Wednesday, 27 July 2011

Mbeki blasts Zuma, Juju

July 27 2011 at 07:29am
By Michelle Pietersen

The ANC is not the future for South Africa, and President Jacob Zuma has neither the will nor the ability to change the situation the country finds itself in, says Moeletsi Mbeki, brother of former president Thabo Mbeki.

Mbeki pulled no punches on Tuesday as he spoke on the political and economic state of the country and his concerns over the direction it was taking.

“The ANC is not the future of the country. We should stop obsessing about the ANC. The ANC has ceased to be the future of South Africa if it continues (as it has been),” he told the Cape Town Press Club. “We have to ask ourselves now: who is the future of the country?”

He said there was a steep decline in the calibre of ANC leaders. The emergence of the “song-and-dance brigade, like Zuma and (ANC Youth League president) Julius Malema, who claim to be leaders”, indicated there was a lack of intellectual and visionary leaders but also leaders of sound morals and values.

He dismissed Malema as insignificant and spoke bluntly about Zuma’s reluctance to act on the recommendations of the public protector after investigations into the leases for two police headquarters.

“I don’t really think much of Julius. I don’t think he’s an important factor… Julius likes to compare himself with the (ANC leaders) of the ‘40s… there’s no comparison, absolutely no comparison,” said Mbeki.

“Up to now the ANC has been led by leaders from that time, they don’t have that – now we have the song-and-dance brigade like Zuma and Julius, who claim to be leaders.”

On Sunday, Afrikaner rights group AfriForum laid a charge of corruption against Malema after revelations of a secret trust, of which he is the sole trustee, which allegedly operated as a conduit for cash paid by business people in exchange for help from the ANC Youth League president in securing tenders and push political agendas.

Malema faces multiple probes into his financial dealings, and has to explain himself to the ANC.

Mbeki said that throughout his tenure Zuma had been criticised by commentators, opposition parties and from within the tripartite alliance as being soft on corruption and for his inability to take bold decisions.

“Zuma has neither the will nor the ability to change the situation… The report released by the public protector last week, Zuma hasn’t done anything yet.

“He says he’s studying it, but all of us know what’s in the report,” said Mbeki.

Politicians, he said, would not create competition for themselves and it was up to citizens to jolt them into action by using their vote to punish or reward them.

However, he said, citizens were “happily marching and dancing to the edge of the cliff with no one caring about where we are going”.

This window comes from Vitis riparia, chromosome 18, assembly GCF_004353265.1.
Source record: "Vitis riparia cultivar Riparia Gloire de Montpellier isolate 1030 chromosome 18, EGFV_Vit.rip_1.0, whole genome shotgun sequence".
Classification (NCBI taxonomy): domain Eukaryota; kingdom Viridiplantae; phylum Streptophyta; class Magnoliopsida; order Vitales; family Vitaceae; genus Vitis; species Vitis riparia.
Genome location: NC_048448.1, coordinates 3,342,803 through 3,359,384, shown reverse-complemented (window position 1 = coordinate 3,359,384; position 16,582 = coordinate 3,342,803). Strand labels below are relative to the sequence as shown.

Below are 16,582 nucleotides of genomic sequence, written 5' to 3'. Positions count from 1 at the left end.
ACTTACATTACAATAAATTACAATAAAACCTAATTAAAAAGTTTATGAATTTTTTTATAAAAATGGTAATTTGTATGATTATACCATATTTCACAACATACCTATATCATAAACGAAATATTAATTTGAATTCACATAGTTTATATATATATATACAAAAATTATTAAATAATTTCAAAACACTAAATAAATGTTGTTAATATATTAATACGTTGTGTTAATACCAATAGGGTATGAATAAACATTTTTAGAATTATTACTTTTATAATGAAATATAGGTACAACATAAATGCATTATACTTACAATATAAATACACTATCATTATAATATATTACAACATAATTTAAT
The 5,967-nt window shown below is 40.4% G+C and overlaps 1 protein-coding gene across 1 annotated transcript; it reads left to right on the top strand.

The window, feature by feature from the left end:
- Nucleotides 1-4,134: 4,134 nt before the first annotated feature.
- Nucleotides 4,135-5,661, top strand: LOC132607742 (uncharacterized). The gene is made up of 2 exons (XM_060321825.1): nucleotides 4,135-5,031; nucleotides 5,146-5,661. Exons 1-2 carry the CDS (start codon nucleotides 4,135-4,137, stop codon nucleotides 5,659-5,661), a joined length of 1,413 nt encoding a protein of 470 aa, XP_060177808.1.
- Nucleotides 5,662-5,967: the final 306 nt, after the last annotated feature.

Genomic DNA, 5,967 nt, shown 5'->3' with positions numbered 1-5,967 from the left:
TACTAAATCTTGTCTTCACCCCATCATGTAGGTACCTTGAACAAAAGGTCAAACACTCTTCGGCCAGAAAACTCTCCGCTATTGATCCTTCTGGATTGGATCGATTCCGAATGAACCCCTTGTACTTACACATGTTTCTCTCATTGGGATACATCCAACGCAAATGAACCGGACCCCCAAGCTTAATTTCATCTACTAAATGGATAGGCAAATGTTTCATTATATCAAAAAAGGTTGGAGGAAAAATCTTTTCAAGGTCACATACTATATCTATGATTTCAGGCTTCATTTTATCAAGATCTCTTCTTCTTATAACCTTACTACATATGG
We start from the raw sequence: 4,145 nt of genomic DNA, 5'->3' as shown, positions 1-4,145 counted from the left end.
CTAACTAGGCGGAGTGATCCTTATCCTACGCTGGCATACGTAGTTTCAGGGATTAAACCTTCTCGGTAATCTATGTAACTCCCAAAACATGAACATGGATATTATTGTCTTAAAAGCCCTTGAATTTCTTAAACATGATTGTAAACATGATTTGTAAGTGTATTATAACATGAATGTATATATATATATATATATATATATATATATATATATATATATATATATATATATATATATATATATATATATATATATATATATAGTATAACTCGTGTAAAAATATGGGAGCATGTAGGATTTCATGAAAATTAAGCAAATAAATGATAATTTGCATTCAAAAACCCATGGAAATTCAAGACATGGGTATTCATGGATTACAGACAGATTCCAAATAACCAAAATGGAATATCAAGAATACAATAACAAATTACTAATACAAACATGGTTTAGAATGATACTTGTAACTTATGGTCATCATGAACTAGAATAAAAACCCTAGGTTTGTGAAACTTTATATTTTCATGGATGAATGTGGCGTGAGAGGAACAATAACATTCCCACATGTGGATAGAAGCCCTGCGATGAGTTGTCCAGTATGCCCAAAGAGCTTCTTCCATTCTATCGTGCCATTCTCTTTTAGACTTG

“Blatant corruption” was taking place at the ANC’s investment arm, Chancellor House, he said, with reference to the multibillion-rand deal with Hitachi Power Africa, which in 2007 jointly won a contract with its parent body to supply Eskom with boilers for its two new power stations, Kusile and Medupi.

He slammed the ANC’s model of racial preference, including black economic empowerment, as a tool which had been used to benefit an elite group.

“It (racial preference) was a disaster with the National Party and it’s a disaster now,” said Mbeki.

He said South Africans were living off mineral wealth, which was in decline and unsustainable.

Countries such as South Africa – middle-incomers – were the casualties of globalisation, while big players such as the US and poorer countries which had huge populations and markets were the biggest winners.

Old industrial practices and management systems like those of the mining industry, which still had same-sex hostels, were to the detriment of the economy.

“Cecil John Rhodes would be pleased,” he said. - Political Bureau


Monday, 22 February 2010

Gigaba: Stop blaming apartheid

2010-02-21 21:00

Johannesburg - Lax and corrupt public officials should stop blaming apartheid for their misdeeds, a senior government official reportedly has said in Umrabulo, the ANC's journal.

The report, by the Sunday Independent, quoted deputy home affairs minister Malusi Gigaba as saying: "Apartheid cannot be blamed every time some among them fail to discharge their responsibilities or get involved in corruption".

Gigaba, who is also a member of the ANC's  national executive committee, said laxity in executing public service duty constituted corruption, but this could not be blamed on apartheid.

"Most of the public servants employed in government today are not from the apartheid era, but were engaged during the democratic dispensation," he said.

Apartheid was inherently corrupt because it "was founded upon a corrupt value system that supported, spawned and was itself, in turn, sustained by corruption".

"Sure, the legacy of apartheid could be blamed, but for how long!" he said.


Gigaba also rejected the argument that poverty caused corruption. "Even where they participate in corrupt activities, the poor are often the victims rather than the propellers of corruption."

"Corruption is after all a conscious abuse of power for personal enrichment by those who have such power," he said.

"The largest incidents of corruption in the public service occur among the senior management services among those that earn satisfactory salaries; where large accounts and budgets are controlled, and decisions taken," Gigaba said.

"It is at this level that huge tenders and contracts are issued and where kickbacks are often demanded for contracts and offered."

Gigaba called for a new type of public servant who could manage the conflict between private and public interest. Public servants' private business projects should not interfere with their duties as public officials.

"We need to prevent and punish what is morally wrong and to encourage and reward all that is morally right," he said.

"There is a need for the establishment of a professional meritocratic public service that is able to uphold the values and principles of democracy, good governance, and Ubuntu; whilst sharing the ideology of development."

Gigaba's words come amidst a series of service delivery protests, the latest in Siyathemba township in Balfour in Mpumalanga since the beginning of February.